Photo: Monochrome photo of the construction of New Melones power house. Group of six people are in the lower right foreground rigging a conduit pipe with a jib crane extended overhead. The old powerhouse, made of concrete with a glass windows can be seen in the mid-ground on the right. The earth dam can be seen in the background on the lefthand side.

Sierra Nevada reduces CVP power bills

By Lisa Meiman

Sierra Nevada is reducing customer bills by $8-10 million annually starting in 2023, thanks to a large reduction in interest expense.

“This helps us keep costs down for the Power Revenue Requirement. Costs keep rising on everything, but by making this happen, we’ve been able to extend the estimates of the PRR without a rate increase for customers,” said former Senior Vice President and Sierra Nevada Regional Manager Sonja Anderson.

The interest reduction allowed for the Central Valley Project’s original capital investment to be repaid eight years ahead of schedule. With the CVP facilities fully repaid, customers will see lower rates almost immediately.

“This is great news for customers. We’re beginning a rate case, and we’re in a great place with the PRR at only $68 million, which is the lowest it has been since 2007,” said SN’s Rates Manager Autumn Wolfe. “With a lower PRR, our customers owe less. They are only paying for annual aid to irrigation until 2030.”

The reduced power bills are a result of the Bureau of Reclamation completing the CVP Final Cost Allocation study, which identified that power customers had been overallocated their share of CVP repayment obligation by about $32 million since 1944.

Power customers and some other project beneficiaries are responsible for repaying the original capital investment to construct the dams and hydroelectric facilities to the U.S. Treasury, plus interest, by a certain timeframe. WAPA’s at-cost rates reflect those cost obligations for power customers.

For CVP, power and water supply users are responsible for reimbursing Treasury by 2030 for the original capital investment costs while power and a subset of water users are responsible for paying the accompanying interest. Power’s repayment responsibilities are captured in the PRR.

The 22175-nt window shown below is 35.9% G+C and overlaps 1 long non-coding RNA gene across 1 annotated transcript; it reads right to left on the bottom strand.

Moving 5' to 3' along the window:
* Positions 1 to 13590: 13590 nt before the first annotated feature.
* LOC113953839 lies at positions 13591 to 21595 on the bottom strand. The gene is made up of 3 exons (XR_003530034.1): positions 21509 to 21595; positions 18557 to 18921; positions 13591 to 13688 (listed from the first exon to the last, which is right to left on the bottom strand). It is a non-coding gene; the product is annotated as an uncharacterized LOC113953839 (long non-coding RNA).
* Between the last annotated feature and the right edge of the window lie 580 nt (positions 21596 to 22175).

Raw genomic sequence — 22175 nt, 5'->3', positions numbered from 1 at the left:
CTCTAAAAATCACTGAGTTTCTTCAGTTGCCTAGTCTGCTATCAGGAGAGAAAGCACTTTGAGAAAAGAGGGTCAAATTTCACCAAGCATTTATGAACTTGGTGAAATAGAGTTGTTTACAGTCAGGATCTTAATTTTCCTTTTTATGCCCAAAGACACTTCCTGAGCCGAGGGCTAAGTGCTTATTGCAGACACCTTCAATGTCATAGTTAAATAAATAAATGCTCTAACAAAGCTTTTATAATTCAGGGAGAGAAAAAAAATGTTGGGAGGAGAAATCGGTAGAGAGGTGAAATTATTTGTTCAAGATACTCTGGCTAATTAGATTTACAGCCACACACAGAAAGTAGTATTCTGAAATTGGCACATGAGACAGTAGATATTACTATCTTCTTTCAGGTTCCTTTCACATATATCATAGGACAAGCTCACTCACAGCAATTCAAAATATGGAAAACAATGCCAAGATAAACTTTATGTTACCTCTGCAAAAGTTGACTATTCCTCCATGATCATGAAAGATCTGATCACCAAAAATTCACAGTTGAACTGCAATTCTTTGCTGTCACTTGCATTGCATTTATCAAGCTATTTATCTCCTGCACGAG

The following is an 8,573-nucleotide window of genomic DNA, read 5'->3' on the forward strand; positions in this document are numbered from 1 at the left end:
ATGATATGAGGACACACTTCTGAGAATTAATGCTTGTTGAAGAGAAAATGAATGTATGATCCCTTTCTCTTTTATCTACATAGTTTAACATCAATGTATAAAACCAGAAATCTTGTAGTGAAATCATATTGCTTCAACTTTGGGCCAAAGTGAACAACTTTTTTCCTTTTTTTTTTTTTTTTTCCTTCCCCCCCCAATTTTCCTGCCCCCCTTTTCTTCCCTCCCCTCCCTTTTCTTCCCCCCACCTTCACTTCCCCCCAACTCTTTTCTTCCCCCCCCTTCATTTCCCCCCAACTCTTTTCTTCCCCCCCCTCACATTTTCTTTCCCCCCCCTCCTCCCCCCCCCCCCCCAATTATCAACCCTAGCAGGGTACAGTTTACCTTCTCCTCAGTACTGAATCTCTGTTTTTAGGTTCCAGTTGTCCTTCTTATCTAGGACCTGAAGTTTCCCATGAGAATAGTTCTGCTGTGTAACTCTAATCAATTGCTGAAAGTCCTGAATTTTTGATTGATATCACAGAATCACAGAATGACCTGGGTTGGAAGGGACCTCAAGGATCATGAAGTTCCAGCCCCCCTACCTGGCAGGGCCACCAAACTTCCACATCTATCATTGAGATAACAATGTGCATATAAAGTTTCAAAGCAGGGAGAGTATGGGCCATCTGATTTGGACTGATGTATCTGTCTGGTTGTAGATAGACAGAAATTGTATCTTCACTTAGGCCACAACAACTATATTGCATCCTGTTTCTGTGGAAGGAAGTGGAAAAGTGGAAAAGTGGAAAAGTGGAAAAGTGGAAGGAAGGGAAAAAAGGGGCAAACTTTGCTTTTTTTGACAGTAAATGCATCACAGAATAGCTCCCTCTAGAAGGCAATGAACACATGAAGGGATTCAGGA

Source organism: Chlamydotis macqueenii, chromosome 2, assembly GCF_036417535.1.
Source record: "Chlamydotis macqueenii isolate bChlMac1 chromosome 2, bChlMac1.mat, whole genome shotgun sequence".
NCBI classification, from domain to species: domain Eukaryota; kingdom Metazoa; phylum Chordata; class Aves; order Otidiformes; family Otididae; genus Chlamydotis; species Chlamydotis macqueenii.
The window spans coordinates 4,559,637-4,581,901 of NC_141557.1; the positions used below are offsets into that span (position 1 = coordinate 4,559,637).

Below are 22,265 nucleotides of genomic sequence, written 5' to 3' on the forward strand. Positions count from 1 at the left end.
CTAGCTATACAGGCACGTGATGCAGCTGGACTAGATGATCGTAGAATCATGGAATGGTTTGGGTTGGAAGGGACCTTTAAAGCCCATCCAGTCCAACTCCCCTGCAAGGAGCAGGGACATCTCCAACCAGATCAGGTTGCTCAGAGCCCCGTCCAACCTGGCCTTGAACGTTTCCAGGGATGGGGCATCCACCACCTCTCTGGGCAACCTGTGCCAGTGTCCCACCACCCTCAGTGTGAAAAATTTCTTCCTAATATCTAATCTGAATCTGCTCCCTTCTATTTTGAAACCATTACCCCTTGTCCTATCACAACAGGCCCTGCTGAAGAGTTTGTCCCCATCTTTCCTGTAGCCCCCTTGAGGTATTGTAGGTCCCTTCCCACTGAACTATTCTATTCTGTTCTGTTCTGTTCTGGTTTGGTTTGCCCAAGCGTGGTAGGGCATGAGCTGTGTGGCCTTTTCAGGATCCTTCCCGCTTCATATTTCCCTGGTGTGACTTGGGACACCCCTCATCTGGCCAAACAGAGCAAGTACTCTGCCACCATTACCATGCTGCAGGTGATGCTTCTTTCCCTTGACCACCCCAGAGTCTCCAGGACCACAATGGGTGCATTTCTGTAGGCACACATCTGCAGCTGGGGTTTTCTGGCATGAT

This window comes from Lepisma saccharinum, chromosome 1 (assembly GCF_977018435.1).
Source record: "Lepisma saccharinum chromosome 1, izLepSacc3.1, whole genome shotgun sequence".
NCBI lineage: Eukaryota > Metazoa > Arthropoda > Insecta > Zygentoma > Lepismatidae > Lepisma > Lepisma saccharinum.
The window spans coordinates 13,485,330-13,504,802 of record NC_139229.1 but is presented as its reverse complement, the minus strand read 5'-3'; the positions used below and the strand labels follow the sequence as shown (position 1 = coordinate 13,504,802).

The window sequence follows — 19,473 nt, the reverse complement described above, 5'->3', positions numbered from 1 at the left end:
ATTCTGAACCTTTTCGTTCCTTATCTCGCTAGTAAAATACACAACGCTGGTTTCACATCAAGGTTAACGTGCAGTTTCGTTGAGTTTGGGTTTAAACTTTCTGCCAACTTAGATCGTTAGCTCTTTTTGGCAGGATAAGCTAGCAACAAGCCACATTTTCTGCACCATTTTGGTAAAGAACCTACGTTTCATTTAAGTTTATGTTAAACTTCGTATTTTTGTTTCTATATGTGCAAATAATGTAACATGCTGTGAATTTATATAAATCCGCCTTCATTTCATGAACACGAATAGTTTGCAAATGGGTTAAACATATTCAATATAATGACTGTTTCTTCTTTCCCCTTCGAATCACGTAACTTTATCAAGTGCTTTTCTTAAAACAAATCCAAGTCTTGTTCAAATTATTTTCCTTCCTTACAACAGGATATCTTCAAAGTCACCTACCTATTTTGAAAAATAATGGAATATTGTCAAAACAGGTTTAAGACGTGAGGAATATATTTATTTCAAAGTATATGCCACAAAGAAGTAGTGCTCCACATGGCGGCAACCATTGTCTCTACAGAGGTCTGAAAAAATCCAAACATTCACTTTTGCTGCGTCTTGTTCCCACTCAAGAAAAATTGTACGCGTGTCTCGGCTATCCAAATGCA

Because customers had overpaid on their allocation of capital costs, SN needed to adjust the interest owed by power customers as they had been paying interest on amounts they did not owe over the life of the project. The adjustment reduced the interest expense by $158.8 million. Both the $32 million overpayment and reduced interest expense were used to pay off the original investment in the project early.

“From my perspective, it was a matter of doing what was right. Those were costs the customers shouldn’t be paying,” Anderson said. “There were almost three years of partnering and working with Reclamation and educating Reclamation and WAPA staff, confirming our authorities and working with General Counsel and Headquarters Finance to ensure we were doing what was in the best interest of our customers.”

The reduced PRR improves the value, affordability and competitiveness of CVP’s hydropower product, which has struggled through three exceptionally dry years and is forecasted to endure a fourth next year.

According to unaudited figures in WAPA’s monthly Hydropower Conditions report, CVP generated 774,446 megawatt-hours from Oct. 1, 2021, through Aug. 30 this year, or about 25.5% of average.

SN markets hydropower to customers using a Base Resource that gives each customer a percentage of total hydropower output from the project. Customers are on the hook for costs regardless of how much their CVP percentage amounts to in megawatt-hours each year.

In wet water years, customers can receive a lot of hydropower under their Base Resource. In dry water years, hydropower deliveries are reduced or may not occur at all.

“We had very little Base Resource this year. Customers pay whether they get hydropower or not, and then they must pay for supplemental power in the market,” Wolfe said. “When we have a lower PRR, we are doing the best we can to keep our costs low. There is not much we can do about hydrology and generation. We do recognize that we are all in this drought situation together.”

Anderson added, “Our customers can leave SN and our contracts and take the option to purchase power in the open market so it’s critical for us to keep our costs down so that WAPA is the provider of choice, especially in this drought.”

Note: The author is a public affairs specialist.

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Last modified on March 18th, 2024